2005 Salt Lake City Annual Meeting (October 16–19, 2005)

Paper No. 8
Presentation Time: 10:30 AM


GREGG, Tracy K.P., Department of Geological Sciences, The University at Buffalo, State University of New York, 876 Natural Sciences Complex, Buffalo, NY 14260, SAKIMOTO, Susan E.H., Civil Engineering and Geological Sciences, University of Notre Dame, 156 Fitzpatrick Engineering Hall, Notre Dame, IN 46556 and HUGHES, Scott, Geosciences, Idaho State University, Pocatello, ID 83209, tgregg@geology.buffalo.edu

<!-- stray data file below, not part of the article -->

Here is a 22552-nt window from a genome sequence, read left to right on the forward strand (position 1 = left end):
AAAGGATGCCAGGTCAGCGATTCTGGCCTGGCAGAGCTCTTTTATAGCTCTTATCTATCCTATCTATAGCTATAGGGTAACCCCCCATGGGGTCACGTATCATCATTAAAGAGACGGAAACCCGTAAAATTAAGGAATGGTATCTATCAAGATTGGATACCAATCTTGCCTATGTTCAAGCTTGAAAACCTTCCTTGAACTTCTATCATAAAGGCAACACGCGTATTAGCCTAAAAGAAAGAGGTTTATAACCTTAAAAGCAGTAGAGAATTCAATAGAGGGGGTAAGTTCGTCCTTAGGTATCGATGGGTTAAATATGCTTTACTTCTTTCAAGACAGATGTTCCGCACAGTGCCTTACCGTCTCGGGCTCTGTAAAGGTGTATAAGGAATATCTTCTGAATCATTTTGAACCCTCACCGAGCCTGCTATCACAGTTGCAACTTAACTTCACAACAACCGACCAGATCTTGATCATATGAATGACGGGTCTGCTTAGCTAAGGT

Rock Corral Butte (RCB) is a monogenetic basaltic (46 wt.% SiO2) shield in the eastern Snake River Plains that erupted ~55,000 years ago. It is surrounded by a hummocky flow field that covers <200 km2. At first glance, these hummocks appear similar in shape and dimension to tumuli observed at the Mauna Ulu, Hawaii flow field. Closer investigation, however, reveals that the apparent “tumuli” actually reflect individual flow lobes that were emplaced, inflated, and then burst to feed the next set of lobes downstream. Locally, proximal lobes are collapsed and drained to fill adjacent downstream lobes. This proposed mechanism is similar to that for submarine pillows or individual subaerial pahoehoe toes, but with a significant difference in scale. The inflated tumuli-like lobes at RCB are as long as tens of meters and are 2 – 4 m high. Remote sensing data allows tumuli-like lobes to be mapped and lava pathways to be traced from the summit to distal reaches of the flow field (<7 km). Thus, an aligned sequence of tumuli-like lobes represents a crusted-over lava pathway that is neither a lava tube (sensu strictu) nor a pahoehoe sheet flow. It is possible that, if the eruption had been longer lived or more steadily supplied (similar to the current Pu'u O'o eruption at Kilauea volcano, Hawaii), a true lava tube system may have developed. The tumuli-like lobes at RCB are probably the result of emplacement on initially flat-lying terrain, and an unsteady lava supply rate. This provides an interesting contrast to the tumuli fields observed at Mauna Ulu, and presents a new hypothesis for the emplacement mechanisms of similar small basaltic shields in regions on Mars where lava-plains volcanism is apparent.